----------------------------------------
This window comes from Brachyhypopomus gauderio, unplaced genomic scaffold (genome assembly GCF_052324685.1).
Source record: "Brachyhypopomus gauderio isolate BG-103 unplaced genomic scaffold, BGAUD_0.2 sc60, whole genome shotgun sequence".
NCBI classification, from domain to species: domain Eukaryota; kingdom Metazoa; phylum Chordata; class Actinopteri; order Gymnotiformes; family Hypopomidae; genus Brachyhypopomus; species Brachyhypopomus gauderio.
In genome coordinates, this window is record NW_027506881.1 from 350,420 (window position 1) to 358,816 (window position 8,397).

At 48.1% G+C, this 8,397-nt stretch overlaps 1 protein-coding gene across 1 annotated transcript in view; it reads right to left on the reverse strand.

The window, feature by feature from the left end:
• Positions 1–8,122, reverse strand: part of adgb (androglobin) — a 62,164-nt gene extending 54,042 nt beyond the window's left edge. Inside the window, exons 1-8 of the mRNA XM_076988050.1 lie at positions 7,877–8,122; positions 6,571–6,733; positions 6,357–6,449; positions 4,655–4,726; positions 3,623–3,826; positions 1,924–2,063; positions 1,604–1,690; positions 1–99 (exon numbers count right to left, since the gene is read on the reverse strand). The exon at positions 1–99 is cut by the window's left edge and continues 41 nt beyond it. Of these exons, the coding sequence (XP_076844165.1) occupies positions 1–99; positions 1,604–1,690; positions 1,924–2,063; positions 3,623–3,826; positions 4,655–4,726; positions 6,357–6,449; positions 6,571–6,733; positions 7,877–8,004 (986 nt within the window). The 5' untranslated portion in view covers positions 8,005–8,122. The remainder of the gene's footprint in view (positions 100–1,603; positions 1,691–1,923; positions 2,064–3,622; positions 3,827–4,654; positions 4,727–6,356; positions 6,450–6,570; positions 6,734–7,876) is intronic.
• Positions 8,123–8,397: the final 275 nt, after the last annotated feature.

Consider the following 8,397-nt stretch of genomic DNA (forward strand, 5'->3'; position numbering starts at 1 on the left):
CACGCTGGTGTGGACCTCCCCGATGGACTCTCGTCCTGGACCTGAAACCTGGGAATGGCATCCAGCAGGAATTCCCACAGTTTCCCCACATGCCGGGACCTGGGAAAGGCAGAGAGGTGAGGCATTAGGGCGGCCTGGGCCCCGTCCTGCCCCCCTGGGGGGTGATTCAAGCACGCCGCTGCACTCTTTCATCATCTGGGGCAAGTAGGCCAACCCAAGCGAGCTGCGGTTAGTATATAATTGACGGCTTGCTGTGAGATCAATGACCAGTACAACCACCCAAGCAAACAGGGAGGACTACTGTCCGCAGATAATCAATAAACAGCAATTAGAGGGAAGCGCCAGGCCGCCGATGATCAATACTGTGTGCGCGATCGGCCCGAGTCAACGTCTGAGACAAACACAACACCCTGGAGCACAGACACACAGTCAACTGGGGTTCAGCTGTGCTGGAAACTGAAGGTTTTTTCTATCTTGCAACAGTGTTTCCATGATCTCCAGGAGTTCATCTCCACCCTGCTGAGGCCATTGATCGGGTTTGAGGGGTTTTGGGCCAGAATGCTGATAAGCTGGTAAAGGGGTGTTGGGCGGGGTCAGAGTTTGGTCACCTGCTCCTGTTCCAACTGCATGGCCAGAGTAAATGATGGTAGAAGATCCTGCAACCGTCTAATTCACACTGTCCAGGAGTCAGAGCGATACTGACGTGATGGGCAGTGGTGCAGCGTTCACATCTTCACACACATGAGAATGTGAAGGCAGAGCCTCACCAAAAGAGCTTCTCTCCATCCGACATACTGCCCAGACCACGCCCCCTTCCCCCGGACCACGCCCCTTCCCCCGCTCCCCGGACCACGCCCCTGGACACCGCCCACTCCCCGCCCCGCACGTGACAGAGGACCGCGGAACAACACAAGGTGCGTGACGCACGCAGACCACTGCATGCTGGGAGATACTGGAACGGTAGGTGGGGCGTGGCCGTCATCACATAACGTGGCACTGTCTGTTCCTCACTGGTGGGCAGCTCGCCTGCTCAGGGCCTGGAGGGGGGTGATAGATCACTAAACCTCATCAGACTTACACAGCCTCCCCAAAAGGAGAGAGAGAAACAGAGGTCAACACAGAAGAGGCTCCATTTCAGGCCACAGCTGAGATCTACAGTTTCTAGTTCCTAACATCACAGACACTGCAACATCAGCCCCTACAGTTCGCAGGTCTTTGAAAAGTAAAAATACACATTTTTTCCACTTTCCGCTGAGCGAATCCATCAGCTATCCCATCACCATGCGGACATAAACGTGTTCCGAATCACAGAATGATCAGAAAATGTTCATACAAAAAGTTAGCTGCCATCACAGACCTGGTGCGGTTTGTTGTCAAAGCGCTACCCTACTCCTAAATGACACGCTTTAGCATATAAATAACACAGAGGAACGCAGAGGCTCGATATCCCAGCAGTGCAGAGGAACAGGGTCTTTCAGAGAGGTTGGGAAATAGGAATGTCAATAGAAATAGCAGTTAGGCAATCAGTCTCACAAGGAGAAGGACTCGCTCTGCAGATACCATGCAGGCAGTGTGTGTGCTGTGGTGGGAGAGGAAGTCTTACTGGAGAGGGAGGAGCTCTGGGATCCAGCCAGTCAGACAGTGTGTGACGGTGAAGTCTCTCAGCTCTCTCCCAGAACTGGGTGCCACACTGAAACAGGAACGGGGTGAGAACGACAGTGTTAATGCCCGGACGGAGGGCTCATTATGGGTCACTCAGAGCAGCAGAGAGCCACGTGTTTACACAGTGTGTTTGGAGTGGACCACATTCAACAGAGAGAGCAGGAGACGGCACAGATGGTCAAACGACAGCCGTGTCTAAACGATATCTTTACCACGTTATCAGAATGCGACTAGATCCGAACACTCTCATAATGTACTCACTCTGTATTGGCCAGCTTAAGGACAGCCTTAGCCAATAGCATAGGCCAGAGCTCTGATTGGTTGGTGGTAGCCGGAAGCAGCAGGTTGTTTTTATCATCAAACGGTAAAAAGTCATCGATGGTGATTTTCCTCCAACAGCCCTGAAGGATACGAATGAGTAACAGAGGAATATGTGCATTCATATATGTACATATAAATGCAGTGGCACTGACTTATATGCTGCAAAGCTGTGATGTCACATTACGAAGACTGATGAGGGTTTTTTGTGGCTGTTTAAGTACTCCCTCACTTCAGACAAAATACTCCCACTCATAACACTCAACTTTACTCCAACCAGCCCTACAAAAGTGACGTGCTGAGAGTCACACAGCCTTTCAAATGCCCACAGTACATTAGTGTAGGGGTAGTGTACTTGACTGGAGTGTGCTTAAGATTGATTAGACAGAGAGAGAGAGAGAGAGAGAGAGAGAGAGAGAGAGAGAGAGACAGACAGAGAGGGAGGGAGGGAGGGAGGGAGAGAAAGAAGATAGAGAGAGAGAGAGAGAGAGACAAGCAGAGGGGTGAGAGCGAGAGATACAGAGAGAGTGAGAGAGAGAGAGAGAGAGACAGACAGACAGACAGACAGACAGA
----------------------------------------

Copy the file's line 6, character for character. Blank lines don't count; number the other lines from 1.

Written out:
The window, feature by feature from the left end: